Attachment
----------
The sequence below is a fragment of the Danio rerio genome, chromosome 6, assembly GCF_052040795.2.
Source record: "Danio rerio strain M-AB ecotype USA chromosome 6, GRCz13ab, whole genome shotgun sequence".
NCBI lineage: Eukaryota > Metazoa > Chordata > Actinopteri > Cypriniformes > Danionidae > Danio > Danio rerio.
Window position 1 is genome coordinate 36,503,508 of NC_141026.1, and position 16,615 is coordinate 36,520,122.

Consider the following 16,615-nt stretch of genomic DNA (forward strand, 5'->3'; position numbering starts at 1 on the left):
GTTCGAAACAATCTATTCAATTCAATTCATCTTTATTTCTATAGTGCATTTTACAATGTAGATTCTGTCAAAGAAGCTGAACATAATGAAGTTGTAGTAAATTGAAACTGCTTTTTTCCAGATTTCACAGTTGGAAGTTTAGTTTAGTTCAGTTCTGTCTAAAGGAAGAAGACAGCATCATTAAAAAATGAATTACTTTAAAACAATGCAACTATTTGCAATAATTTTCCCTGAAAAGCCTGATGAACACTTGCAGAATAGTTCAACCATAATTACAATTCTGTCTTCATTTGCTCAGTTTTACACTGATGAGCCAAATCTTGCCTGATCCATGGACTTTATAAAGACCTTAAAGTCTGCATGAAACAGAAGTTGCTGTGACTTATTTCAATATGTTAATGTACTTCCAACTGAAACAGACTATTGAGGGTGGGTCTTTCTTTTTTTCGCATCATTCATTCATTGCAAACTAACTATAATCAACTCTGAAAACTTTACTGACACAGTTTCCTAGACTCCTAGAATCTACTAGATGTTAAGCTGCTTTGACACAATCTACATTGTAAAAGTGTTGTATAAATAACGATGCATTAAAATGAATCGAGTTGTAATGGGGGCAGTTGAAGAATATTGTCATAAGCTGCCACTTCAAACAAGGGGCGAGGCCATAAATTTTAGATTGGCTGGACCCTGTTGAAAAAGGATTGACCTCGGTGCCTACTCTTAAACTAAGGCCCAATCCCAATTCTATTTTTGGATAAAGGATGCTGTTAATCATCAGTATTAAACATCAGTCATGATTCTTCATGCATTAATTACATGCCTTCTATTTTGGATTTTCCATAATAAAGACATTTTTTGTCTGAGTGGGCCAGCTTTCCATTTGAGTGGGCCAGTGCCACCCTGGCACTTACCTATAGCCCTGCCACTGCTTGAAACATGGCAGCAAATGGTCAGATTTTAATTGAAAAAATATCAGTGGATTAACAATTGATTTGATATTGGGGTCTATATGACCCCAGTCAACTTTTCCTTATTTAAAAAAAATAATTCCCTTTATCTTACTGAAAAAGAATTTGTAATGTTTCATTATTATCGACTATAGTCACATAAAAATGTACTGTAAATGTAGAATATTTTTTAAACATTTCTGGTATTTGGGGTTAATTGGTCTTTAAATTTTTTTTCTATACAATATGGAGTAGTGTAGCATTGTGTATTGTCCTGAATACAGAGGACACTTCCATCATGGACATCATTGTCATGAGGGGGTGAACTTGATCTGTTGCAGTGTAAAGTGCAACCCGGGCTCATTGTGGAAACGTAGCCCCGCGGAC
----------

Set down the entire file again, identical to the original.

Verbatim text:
The sequence below is a fragment of the Danio rerio genome, chromosome 6, assembly GCF_052040795.2.
Source record: "Danio rerio strain M-AB ecotype USA chromosome 6, GRCz13ab, whole genome shotgun sequence".
NCBI lineage: Eukaryota > Metazoa > Chordata > Actinopteri > Cypriniformes > Danionidae > Danio > Danio rerio.
Window position 1 is genome coordinate 36,503,508 of NC_141026.1, and position 16,615 is coordinate 36,520,122.

Consider the following 16,615-nt stretch of genomic DNA (forward strand, 5'->3'; position numbering starts at 1 on the left):
GTTCGAAACAATCTATTCAATTCAATTCATCTTTATTTCTATAGTGCATTTTACAATGTAGATTCTGTCAAAGAAGCTGAACATAATGAAGTTGTAGTAAATTGAAACTGCTTTTTTCCAGATTTCACAGTTGGAAGTTTAGTTTAGTTCAGTTCTGTCTAAAGGAAGAAGACAGCATCATTAAAAAATGAATTACTTTAAAACAATGCAACTATTTGCAATAATTTTCCCTGAAAAGCCTGATGAACACTTGCAGAATAGTTCAACCATAATTACAATTCTGTCTTCATTTGCTCAGTTTTACACTGATGAGCCAAATCTTGCCTGATCCATGGACTTTATAAAGACCTTAAAGTCTGCATGAAACAGAAGTTGCTGTGACTTATTTCAATATGTTAATGTACTTCCAACTGAAACAGACTATTGAGGGTGGGTCTTTCTTTTTTTCGCATCATTCATTCATTGCAAACTAACTATAATCAACTCTGAAAACTTTACTGACACAGTTTCCTAGACTCCTAGAATCTACTAGATGTTAAGCTGCTTTGACACAATCTACATTGTAAAAGTGTTGTATAAATAACGATGCATTAAAATGAATCGAGTTGTAATGGGGGCAGTTGAAGAATATTGTCATAAGCTGCCACTTCAAACAAGGGGCGAGGCCATAAATTTTAGATTGGCTGGACCCTGTTGAAAAAGGATTGACCTCGGTGCCTACTCTTAAACTAAGGCCCAATCCCAATTCTATTTTTGGATAAAGGATGCTGTTAATCATCAGTATTAAACATCAGTCATGATTCTTCATGCATTAATTACATGCCTTCTATTTTGGATTTTCCATAATAAAGACATTTTTTGTCTGAGTGGGCCAGCTTTCCATTTGAGTGGGCCAGTGCCACCCTGGCACTTACCTATAGCCCTGCCACTGCTTGAAACATGGCAGCAAATGGTCAGATTTTAATTGAAAAAATATCAGTGGATTAACAATTGATTTGATATTGGGGTCTATATGACCCCAGTCAACTTTTCCTTATTTAAAAAAAATAATTCCCTTTATCTTACTGAAAAAGAATTTGTAATGTTTCATTATTATCGACTATAGTCACATAAAAATGTACTGTAAATGTAGAATATTTTTTAAACATTTCTGGTATTTGGGGTTAATTGGTCTTTAAATTTTTTTTCTATACAATATGGAGTAGTGTAGCATTGTGTATTGTCCTGAATACAGAGGACACTTCCATCATGGACATCATTGTCATGAGGGGGTGAACTTGATCTGTTGCAGTGTAAAGTGCAACCCGGGCTCATTGTGGAAACGTAGCCCCGCGGAC